Psychoanalysis Is Alive and Well

How Contemporary Psychoanalysts Help You Lessen Pain and Increase Satisfaction

Posted May 17, 2018

By Fred Pisoni, PsyD

shutterstock/Africa Studio
Source: shutterstock/Africa Studio

The image that many people have of psychoanalysis is from the 1950s or even earlier.  Times change and so has psychoanalysis.  Here are some of the ways that modern psychoanalysis has evolved to stay fresh and relevant as well as to help you find relief from painful emotional symptoms, improve personal relationships, and more deeply understand yourself.

Patterns, not Parents

Modern psychoanalysis does not focus on doing an archeological dig back to childhood and the interactions with parents during those early ages.  Of course there may be important events that occurred in early childhood and as those come up they will be explored, but the main focus is on the present.

Together, you and the analyst look for patterns in present-day relationships and at work or in school that contribute to unhappiness, fear, disappointment, reduced utilization of potential, and emotional pain.    

There may be patterns you are aware of and there may also be patterns, especially at the beginning, that are out of awareness (unconscious).  The goal is to explore thoughts, feelings and actions so that patterns can be identified and then understood. As these patterns are understood, you become freer to make choices that enable increased pleasure in interpersonal relationships and increased satisfaction at work or in school.

"Tonya" sought help because of her decade long, persistent, intense worries about how her performance at work would be "graded" by her supervisor. Her hopes and worries rose and fell on every nuance of her supervisor's comments.  She was aware that she had had the same worries and fears throughout her schooling.  

As this painful pattern was explored Tonya came to see that, largely out of her awareness, she had the worrisome idea that she was not a good person and not really liked by others.  Her underlying worry was that unless she got "straight A's" on all academics and on all work projects, people would not like her, find her interesting, or want to be with her. 

As Tonya became more aware of that pattern and as the emotional engine driving the pattern was explored and better understood, she was able to begin to like herself and start to connect to other people.  The unrelenting stress she had felt at work lessened.  And she began to date for the first time in her life.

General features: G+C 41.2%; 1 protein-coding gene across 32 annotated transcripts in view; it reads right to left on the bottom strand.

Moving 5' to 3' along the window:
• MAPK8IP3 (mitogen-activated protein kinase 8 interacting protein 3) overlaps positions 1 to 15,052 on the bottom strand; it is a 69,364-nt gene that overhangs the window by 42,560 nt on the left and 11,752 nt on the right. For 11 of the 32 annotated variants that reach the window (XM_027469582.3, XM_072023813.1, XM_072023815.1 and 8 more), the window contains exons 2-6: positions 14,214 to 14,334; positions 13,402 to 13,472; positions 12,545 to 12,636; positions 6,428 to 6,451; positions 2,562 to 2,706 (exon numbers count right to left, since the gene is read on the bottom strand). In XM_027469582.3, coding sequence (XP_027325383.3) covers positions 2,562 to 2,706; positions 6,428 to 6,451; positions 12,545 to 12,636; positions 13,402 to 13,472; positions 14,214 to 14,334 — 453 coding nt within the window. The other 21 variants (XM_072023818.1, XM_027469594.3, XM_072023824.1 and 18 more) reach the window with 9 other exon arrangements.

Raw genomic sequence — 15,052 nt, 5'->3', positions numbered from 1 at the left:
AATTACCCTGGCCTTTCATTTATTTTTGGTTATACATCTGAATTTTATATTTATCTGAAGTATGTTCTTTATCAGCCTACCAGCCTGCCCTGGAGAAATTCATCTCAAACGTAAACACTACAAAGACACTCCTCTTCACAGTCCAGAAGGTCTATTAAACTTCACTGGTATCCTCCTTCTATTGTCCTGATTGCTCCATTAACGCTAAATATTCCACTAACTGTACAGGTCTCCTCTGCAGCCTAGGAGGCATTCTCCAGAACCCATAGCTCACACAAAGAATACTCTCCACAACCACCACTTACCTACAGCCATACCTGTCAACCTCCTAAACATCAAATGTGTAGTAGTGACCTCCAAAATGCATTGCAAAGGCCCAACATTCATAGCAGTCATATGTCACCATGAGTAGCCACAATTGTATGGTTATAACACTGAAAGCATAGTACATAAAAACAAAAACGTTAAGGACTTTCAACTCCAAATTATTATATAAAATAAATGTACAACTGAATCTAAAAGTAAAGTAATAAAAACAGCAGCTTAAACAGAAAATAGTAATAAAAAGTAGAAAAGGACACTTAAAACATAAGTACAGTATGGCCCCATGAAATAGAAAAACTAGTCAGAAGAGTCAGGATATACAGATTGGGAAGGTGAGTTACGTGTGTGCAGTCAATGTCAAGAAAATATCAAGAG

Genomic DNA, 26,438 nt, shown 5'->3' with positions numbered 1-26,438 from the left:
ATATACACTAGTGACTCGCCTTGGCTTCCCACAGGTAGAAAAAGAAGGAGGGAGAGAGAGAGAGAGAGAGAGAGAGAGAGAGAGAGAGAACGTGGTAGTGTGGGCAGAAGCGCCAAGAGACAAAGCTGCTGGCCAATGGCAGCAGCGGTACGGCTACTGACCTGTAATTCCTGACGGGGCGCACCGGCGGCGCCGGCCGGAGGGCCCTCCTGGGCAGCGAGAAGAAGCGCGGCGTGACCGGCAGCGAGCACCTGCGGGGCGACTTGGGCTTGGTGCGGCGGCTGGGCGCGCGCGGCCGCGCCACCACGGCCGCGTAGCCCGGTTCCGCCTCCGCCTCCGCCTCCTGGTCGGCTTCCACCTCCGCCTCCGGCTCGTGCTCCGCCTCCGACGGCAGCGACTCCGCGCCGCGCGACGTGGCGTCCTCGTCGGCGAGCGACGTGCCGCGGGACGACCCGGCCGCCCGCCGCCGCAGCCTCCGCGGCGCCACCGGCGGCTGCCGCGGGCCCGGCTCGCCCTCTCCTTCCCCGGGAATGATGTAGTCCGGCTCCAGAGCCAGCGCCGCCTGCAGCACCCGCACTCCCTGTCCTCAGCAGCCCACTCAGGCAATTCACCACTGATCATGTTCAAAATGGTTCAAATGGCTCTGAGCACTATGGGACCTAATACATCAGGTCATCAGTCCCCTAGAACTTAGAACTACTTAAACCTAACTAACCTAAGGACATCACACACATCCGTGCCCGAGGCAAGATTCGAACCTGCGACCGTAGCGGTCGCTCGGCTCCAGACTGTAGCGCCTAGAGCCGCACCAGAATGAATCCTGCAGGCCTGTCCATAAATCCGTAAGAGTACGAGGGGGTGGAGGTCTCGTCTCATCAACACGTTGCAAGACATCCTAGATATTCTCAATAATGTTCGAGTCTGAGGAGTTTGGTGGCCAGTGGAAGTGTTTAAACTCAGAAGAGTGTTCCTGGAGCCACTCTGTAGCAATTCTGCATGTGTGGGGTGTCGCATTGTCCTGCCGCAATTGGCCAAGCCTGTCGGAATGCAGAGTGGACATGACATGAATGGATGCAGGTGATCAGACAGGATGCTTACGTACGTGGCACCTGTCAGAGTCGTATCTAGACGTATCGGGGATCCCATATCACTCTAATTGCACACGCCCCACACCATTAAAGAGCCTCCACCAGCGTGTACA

Psychotherapy & Psychoanalysis:  Not Two Completely Different Things

The distinguishing aspect of working from a psychoanalytic mindset is the focus on exploring thoughts, feelings, and actions looking for patterns and the emotional meanings of those patterns.  The frequency of sessions can vary from once a week to several times a week.  There is no sharp dividing line between psychotherapy and psychoanalysis based on frequency. It is the search for patterns and the emotional meanings of those patterns that makes the work psychoanalytic. 

Analysts are People Too

Gone are the days of the analyst being silent and expressionless, like a potted plant in the corner.  Analysts are human just like the people they work with. Their warmth, seriousness, and humor are no longer hidden.

To Couch or Not to Couch

Drawings in The New Yorker and other publications always show the analytic patient lying on a couch.  Contrary to those drawings and contrary to a common impression, use of a couch is not a requirement.  The deciding point on whether to use the couch is whether it would be helpful by minimizing distractions when thinking and talking about one’s emotional life.  For some people using the couch is helpful in that regard while for other people sitting in a chair is the most helpful approach.  There is no "right" answer.  Or said differently, the right answer is the one that works best for each individual.

What has Stayed the Same

Other aspects of psychoanalysis have remained the same over time. 

  • Analysts try to help people derive increased pleasure and satisfaction in their interpersonal relationships and work. 
  • Psychoanalysts have a deep respect for each person as a unique individual. 
  • The aim is to increase an individual's ability to be both well-connected to others and also, at the same time, be their own, separate, person. 

Contemporary psychoanalysis continues to change and evolve as it strives to help people lessen their inner suffering in today's modern, hectic world.

You can learn more about contemporary psychoanalysis at the upcoming Annual Meeting of the American Psychoanalytic Association. Visit apsameeting.org for more information.

About the Author: Fred Pisoni, PsyD, is a clinical psychologist and psychoanalyst.  He works with adults, adolescents and children.  Dr. Pisoni has a private practice in McLean, Virginia.